Possible events or factors that could cause results or performance to differ materially from those expressed in our forward-looking statements include the following: changes in general economic conditions and economic conditions in the geographic regions and industries in which the Corporation operates which may affect, among other things, the level of nonperforming assets, charge-offs and provision expense; changes in the interest rate environment and market liquidity which may reduce interest margins, impact funding sources and affect the ability to originate and distribute financial products in the primary and secondary markets; changes in foreign exchange rates; adverse movements and volatility in debt and equity capital markets; changes in market rates and prices which may adversely impact the value of financial products including securities, loans, deposits, debt and derivative financial instruments, and other similar financial instruments; political conditions and related actions by the United States abroad which may adversely affect the Corporation’s businesses and economic conditions as a whole; liabilities resulting from litigation and regulatory investigations, including costs, expenses, settlements and judgments; changes in domestic or foreign tax laws, rules and regulations as well as court, Internal Revenue Service or other governmental agencies’ interpretations thereof; various monetary and fiscal policies and regulations, including those determined by the Board of Governors of the Federal Reserve System, the Office of the Comptroller of Currency, the Federal Deposit Insurance Corporation, state regulators and the Financial Services Authority; changes in accounting standards, rules and interpretations; competition with other local, regional and international banks, thrifts, credit unions and other nonbank financial institutions; ability to grow core businesses; ability to develop and introduce new banking-related products, services and enhancements, and gain market acceptance of such products; mergers and acquisitions and their integration into the Corporation; decisions to downsize, sell or close units or otherwise change the business mix of the Corporation; and management’s ability to manage these and other risks.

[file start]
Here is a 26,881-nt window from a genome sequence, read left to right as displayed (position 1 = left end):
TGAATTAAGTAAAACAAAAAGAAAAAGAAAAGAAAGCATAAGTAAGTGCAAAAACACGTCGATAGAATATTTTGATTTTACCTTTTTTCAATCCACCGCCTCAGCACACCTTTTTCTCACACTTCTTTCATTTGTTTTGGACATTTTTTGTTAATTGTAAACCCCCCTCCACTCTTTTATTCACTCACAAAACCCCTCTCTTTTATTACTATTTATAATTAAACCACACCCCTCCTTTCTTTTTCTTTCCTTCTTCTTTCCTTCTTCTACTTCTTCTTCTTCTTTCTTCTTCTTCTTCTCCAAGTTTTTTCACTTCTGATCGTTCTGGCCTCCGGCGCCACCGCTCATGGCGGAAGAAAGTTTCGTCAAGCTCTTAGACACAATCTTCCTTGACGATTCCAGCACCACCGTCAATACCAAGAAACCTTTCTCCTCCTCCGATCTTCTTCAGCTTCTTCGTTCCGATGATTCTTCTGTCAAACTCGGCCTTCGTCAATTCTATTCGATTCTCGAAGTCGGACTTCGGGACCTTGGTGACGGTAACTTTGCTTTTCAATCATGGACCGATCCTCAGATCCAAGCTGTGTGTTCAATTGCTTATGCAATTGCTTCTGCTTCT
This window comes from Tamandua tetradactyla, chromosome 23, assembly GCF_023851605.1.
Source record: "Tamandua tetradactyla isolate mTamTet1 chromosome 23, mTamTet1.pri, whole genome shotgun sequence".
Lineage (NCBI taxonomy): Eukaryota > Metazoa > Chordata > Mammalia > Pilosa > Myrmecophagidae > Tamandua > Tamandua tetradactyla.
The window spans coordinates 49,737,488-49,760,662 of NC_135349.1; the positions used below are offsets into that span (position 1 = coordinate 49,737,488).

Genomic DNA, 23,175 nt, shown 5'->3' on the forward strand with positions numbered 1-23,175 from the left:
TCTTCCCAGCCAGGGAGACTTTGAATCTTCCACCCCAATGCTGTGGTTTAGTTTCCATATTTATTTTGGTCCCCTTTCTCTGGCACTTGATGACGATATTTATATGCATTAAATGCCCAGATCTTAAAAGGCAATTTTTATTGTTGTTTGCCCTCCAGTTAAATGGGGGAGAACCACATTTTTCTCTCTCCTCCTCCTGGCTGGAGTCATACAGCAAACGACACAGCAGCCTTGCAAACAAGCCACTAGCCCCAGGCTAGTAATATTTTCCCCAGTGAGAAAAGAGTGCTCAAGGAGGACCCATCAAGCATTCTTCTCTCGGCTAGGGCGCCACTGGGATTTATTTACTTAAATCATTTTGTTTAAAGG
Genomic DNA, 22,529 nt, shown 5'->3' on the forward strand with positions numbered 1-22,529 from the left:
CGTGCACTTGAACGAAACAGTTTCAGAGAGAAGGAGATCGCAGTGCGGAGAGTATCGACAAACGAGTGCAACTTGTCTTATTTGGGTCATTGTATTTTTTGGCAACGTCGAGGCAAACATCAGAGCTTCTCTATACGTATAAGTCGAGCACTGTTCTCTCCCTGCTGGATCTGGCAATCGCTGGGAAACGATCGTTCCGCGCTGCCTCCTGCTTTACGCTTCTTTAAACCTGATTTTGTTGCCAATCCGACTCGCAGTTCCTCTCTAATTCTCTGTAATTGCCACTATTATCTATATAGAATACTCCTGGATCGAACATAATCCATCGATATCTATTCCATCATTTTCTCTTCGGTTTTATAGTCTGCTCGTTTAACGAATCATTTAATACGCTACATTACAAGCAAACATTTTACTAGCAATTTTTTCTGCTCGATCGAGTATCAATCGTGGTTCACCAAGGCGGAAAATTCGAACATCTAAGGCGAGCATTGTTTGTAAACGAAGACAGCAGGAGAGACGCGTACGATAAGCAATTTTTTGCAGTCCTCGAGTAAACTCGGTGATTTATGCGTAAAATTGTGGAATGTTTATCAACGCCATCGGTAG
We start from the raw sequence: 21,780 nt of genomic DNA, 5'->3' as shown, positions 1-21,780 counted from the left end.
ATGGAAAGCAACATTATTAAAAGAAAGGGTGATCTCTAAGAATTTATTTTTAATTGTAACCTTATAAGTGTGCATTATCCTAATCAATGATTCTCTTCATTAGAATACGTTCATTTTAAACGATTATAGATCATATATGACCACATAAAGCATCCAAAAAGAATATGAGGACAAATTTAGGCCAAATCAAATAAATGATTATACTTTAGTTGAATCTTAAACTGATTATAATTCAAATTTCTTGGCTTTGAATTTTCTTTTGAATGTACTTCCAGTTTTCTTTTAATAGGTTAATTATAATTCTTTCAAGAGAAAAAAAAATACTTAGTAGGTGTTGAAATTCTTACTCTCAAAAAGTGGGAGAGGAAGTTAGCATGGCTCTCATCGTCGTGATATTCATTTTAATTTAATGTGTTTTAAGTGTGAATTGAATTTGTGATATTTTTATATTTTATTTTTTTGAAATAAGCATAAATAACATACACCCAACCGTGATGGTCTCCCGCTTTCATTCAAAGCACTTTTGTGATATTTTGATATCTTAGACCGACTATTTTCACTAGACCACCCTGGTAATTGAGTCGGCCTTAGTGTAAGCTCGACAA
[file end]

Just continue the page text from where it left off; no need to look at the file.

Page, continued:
The Corporation, headquartered in Charlotte, North Carolina, operates in 32 states, the District of Columbia and more than 30 foreign countries. The Corporation provides a diversified range of banking and

nonbanking financial services and products domestically and internationally through three business segments: Global Consumer and Small Business Banking (GCSBB), Global Corporate and Investment Banking (GCIB), and Global Wealth and Investment Management (GWIM).

At December 31, 2007, the Corporation had $1.7 trillion in assets and approximately 210,000 full-time equivalent employees. Notes to Consolidated Financial Statements referred to in the MD&A are incorporated by reference into the MD&A. Certain prior period amounts have been reclassified to conform to current period presentation.

Recent Events

2007 Market Dislocation

During the second half of 2007, extreme dislocations emerged in the financial markets, including the leveraged finance, subprime mortgage, and commercial paper markets. These dislocations were further compounded by the decoupling of typical correlations in the various markets in which we do business. Furthermore, in the fourth quarter of 2007, the credit ratings of certain structured securities (e.g., CDOs) were downgraded which among other things triggered further widening of credit spreads for these types of securities. We have been an active participant in the CDO market and maintain ongoing exposure to these securities and have incurred losses associated with these exposures. For more information regarding Capital Markets and Advisory Services (CMAS) results including CDOs, leveraged finance and related ongoing exposure, see the CMAS discussion beginning on page 27.